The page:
Saturday, April 8, 2017

People Used to Duel with Wax Bullets for Fun from the Early 20th Century

In the first decade of the 20th century, the age-old custom of pistol dueling was briefly resurrected as a non-lethal sport, even making it into the 1908 Olympics as a side event.

The classic pistol duel, at close range with unpredictable firearms, were often for show. (Pushkin Museum/Public Domain)

Dueling: a contest that, even at the height of its popularity, was outlawed in most of the United States and British North America. To take part in a duel was to stand by your convictions in the most definitive way possible; to risk life and limb to show your opponent that you disagree with them on such a fundamental level that you’re willing to die for your beliefs.

Of course, dueling was more formality than anything. A challenge was meant more to test one’s mettle and character than to harm your opponent. More often than not, duels ended in a draw or with a mutual agreement.

And then there’s wax bullet dueling – stripping the honor, conviction, and bravery, but leaving in the part where you shoot each other.

Photographs of two wax bullet duelists at the 1908 Olympics.

The bloodless duels made a brief cameo at the 1908 Olympics.

In 1909, Carnegie Hall became the first American site to host this spectacle. Well-to-do young men from the finest dueling club in New York faced off with the finest dueling equipment known to man – which they then proceeded to strip of its function and replaced with peacockesque displays of male strutting. The bullets – the element of the duel that could strip away a person’s life and thus made the endeavor a risky and honorable one – were replaced with wax.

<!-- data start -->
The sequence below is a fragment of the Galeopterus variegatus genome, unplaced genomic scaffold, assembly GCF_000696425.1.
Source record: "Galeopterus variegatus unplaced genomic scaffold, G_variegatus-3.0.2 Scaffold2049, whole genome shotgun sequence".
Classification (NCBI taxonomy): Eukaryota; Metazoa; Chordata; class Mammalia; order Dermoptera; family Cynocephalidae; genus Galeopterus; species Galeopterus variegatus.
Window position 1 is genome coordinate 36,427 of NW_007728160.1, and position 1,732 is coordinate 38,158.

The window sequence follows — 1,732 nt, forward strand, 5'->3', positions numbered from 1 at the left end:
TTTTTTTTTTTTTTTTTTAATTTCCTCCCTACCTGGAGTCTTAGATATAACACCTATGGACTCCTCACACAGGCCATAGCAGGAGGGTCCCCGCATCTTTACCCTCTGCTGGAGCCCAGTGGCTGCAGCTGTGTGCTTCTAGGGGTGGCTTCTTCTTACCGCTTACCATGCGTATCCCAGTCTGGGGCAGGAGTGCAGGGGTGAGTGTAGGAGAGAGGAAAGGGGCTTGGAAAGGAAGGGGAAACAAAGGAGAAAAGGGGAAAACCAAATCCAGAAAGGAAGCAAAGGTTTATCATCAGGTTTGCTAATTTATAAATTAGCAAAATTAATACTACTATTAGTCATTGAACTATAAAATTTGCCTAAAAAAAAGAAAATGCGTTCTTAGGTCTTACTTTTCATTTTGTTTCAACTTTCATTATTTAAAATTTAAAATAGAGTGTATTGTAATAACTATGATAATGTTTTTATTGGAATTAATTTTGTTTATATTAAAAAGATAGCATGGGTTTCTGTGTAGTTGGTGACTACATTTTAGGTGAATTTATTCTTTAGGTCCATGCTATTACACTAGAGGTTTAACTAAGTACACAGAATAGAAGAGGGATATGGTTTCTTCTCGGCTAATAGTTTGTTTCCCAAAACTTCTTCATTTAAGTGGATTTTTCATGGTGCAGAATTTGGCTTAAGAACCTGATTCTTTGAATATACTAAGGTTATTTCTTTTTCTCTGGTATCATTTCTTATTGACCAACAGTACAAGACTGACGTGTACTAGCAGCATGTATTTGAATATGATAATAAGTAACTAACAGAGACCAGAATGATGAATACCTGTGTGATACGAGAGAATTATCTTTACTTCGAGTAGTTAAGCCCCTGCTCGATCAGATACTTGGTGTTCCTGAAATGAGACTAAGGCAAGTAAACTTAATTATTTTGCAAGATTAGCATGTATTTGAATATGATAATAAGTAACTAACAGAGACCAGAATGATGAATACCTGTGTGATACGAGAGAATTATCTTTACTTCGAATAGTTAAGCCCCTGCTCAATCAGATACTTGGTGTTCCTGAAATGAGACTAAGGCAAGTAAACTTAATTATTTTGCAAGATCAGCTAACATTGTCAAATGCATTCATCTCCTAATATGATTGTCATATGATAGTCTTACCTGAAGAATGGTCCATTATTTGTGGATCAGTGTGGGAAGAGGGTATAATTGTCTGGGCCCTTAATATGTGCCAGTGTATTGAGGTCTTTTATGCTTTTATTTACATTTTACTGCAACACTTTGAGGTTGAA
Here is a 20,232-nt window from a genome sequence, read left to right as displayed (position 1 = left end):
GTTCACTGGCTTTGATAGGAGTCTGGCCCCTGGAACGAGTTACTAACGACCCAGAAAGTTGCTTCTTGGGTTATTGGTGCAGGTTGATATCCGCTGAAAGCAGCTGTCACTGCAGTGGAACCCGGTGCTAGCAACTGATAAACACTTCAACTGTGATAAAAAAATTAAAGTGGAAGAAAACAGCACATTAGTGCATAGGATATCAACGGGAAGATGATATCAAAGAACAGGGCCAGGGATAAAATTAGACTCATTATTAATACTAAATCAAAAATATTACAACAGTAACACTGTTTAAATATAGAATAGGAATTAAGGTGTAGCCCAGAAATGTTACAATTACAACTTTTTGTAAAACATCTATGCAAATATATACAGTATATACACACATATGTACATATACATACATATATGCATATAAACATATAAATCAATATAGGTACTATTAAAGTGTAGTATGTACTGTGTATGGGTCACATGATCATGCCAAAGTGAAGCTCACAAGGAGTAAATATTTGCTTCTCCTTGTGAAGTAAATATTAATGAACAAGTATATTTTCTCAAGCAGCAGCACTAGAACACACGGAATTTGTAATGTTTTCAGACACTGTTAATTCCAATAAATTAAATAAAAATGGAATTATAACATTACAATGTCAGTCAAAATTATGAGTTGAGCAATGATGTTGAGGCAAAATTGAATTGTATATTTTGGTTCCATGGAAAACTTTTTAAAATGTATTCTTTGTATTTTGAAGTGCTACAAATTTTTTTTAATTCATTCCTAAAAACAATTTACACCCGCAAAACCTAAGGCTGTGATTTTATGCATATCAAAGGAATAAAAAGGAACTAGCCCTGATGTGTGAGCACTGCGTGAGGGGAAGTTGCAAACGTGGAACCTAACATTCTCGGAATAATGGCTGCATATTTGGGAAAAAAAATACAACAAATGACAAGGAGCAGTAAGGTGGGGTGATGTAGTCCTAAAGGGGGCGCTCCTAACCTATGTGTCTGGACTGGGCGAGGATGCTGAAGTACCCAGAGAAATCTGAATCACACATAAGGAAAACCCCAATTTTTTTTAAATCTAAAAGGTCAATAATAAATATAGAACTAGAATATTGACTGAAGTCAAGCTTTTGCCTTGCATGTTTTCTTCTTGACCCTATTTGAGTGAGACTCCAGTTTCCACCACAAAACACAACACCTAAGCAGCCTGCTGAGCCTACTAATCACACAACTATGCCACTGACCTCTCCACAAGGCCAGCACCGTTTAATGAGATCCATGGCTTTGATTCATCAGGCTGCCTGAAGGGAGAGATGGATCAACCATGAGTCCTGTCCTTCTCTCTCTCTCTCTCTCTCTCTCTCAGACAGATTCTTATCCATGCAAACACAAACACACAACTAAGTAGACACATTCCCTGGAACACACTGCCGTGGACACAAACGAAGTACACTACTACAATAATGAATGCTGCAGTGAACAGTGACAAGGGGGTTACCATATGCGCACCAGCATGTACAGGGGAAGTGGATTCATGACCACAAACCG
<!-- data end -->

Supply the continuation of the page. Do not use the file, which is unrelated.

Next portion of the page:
They measured themselves against one another by showing off how well they could use their guns. Mimicking the dueling rituals of yesteryear, the two young boys would face off by whipping out their weapons on each other, shooting back and forth until finally one boy released his load on another, proving himself victorious, having made fun out of something that was once a noble and dangerous activity.

While duelists of the past weren’t exactly the most upright, well-composed men of the age, they at least had something to lose when they stepped on the field.

Wax dueling has often been compared to paintball, but this comparison is entirely apples and oranges. Paintballers go in for the thrill of the game and never once fool themselves into thinking that their prowess at the sport speaks to the content of their character. This is more like if civil war re-enactors displayed their prop war medals on their living room wall because ‘hey, they earned those.’

Dueling with wax bullets, New York, 1909. (Library of Congress)

Note the handguard on the pistol’s grip to shroud the shooter’s exposed hand. The wax bullets used in 1909 were just less-than lethal. (Library of Congress)

Pistols and waxed bullets used in the New York duels. (Library of Congress)

Opponents stood 60 feet apart in full-body protective gear. (Library of Congress)

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